The latest on Coronavirus, beg pardon, I mean COVID-19 or ‘The Virus’.
There are now well over half a million confirmed cases globally, most of them now in the USA – whose political leader has been reprising the role of King Cnut, holding back the waves by royal decree on the sea shore, as history records it. That story, by the way, was perhaps the first ever to be misreported by whatever passed as ‘mainstream media’ at the time.
I can happily report that the real death rate from The Virus appears to be holding at 16% (the same as I reported yesterday) after a daily increase of 1% for the previous six days.
I can also happily report that 28% of confirmed cases (more than one in four but less than one in three) have now been closed.
On the other hand, of the ongoing cases, the ‘serious or critical’ ones have jumped to 5% from 4% yesterday.
From these current figures, which are based on the Worldometers data as I write (it will have moved on as you read this), I think it is fair to say that somewhere between 5% and 16% of all confirmed cases will ultimately represent the CFR or Case Fatality Rate for COVID-19 – providing at some stage the virus does not redefine itself into something much worse or simply restart as a more vigorous second wave. Either of those figures or anywhere in between them would be catastrophic to our way of life in the 21st century, not just to the families of the deceased.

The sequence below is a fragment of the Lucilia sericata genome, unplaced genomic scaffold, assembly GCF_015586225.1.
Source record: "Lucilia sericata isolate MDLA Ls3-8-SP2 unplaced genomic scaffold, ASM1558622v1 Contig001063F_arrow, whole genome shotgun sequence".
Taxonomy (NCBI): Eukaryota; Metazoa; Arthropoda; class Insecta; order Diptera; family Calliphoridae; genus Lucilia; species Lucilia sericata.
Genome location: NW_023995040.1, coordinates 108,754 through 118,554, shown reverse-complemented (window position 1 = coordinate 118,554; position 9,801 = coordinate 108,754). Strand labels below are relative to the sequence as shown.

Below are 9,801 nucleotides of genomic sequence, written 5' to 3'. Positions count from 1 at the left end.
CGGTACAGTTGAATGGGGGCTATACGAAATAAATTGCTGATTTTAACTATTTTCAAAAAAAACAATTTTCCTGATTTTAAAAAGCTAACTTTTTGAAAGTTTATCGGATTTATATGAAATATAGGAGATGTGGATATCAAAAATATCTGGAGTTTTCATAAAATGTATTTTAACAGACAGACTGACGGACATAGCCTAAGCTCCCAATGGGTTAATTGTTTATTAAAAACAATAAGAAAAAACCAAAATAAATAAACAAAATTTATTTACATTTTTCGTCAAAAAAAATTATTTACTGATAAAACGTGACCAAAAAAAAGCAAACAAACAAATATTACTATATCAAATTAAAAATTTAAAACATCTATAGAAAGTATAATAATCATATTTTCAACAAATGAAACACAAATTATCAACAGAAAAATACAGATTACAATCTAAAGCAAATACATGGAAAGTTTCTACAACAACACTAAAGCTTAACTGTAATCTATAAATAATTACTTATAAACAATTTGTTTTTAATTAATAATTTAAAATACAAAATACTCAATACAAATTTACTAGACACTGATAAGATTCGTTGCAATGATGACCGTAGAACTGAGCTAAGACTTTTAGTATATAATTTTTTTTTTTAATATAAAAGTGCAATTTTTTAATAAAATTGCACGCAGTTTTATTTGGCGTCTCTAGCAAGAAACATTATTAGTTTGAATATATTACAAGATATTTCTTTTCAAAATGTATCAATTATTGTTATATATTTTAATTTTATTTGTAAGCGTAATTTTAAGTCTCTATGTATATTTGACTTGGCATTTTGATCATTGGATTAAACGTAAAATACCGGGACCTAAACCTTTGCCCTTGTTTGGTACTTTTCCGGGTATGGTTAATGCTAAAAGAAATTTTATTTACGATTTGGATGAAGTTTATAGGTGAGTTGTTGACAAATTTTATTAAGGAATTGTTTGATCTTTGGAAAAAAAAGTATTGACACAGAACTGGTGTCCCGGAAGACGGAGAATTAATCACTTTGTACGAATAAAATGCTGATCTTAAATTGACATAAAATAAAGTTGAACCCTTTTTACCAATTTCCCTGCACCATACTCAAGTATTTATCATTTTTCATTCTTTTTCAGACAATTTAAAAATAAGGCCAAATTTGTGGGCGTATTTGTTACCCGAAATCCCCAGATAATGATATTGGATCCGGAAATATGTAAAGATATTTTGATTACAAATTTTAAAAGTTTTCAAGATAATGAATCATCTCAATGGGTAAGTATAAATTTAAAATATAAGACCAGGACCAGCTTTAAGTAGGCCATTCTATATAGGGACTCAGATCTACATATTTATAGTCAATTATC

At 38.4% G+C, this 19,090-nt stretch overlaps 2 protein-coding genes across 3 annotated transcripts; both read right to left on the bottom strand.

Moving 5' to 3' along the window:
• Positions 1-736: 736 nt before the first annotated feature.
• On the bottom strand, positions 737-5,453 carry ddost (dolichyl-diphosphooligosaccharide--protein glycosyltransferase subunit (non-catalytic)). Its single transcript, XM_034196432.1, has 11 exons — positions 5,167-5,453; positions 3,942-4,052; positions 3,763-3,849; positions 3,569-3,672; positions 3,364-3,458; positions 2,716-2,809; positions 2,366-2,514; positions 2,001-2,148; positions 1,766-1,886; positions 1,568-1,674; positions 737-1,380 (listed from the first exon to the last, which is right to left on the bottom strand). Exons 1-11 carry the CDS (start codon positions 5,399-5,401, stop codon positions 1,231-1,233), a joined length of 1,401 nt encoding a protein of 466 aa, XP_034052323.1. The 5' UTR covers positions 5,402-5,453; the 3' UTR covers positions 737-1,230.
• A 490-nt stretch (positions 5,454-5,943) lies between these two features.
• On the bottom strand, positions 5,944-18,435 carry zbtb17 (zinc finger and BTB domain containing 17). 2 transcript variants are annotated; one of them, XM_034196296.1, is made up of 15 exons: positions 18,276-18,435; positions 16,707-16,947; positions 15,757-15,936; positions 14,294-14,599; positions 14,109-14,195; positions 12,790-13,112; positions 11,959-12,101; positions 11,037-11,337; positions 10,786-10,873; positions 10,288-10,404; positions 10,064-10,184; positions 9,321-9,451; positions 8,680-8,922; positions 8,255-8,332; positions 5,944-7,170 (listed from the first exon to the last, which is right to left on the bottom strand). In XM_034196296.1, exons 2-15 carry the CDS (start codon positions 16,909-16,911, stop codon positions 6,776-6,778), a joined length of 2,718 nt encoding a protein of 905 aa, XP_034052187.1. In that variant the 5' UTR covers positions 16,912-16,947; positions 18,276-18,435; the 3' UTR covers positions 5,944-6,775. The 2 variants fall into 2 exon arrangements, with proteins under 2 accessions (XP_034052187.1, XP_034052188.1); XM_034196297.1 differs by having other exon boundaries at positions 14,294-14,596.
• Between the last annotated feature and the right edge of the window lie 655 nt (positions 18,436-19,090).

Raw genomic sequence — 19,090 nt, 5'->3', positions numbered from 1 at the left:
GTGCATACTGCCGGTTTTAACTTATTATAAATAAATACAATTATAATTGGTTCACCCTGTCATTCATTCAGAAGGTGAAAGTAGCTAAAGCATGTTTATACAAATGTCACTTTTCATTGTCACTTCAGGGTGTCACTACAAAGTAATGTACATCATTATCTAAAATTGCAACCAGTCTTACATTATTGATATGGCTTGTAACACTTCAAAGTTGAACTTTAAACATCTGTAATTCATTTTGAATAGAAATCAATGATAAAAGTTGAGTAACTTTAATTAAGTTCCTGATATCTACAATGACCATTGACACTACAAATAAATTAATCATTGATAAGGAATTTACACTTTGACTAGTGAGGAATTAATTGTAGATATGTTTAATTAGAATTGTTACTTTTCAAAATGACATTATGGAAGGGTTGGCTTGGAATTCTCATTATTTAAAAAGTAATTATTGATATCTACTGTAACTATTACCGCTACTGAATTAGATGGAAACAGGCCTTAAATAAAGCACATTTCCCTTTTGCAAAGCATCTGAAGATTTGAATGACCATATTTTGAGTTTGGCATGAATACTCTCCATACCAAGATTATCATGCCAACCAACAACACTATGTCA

We can only assess the progression of The Virus on data, however rubbery it may be, that we have at hand. I do not accept any historical comparisons or forecasts against previous viral outbreaks. Every virus is different. This one is no exception to that.
We are fortunate that today we still have the means of communication to rapidly assess its ongoing effect on a global basis. Depending on the severity of its impact on our way of life through whatever fallout ensues from it, that may not always be the case.
Why can I make these assessments? Because this is no short, sharp, interruption to the normality of existence for modern humans. It has all the hallmarks of, and we are doing our best to assist it, being a long drawn out affair. Any attempt to cut this short (viz. Trump) will only make matters worse. Along with that, our global economy is at this point in time so exposed and fragile, poised on a knife-edge so to speak, that it can not withstand any kind of disruption at all, without itself crumbling in a heap. Or at best, there remaining only islands of retained cohesive economic activity scattered around the world – none of those being in the West, or anywhere else that is not fully self-sufficient in the means to hold such activity together for a while longer. I speak mainly of China and Russia, but even in those countries life will not be the same because they both rely, for their economic welfare and industrial capacity, on either/or imports/exports to/from other parts of the world – parts which will most likely never get to function at the same capacity as they formerly did prior to the great disruption. So the industrial/economic capacity of even these two nations will tend to shrink and turn inward as time passes.
This is the reality we face. The Virus is just the current face of that. But The Virus is not to blame for the bleak future that awaits us. I think you know who is.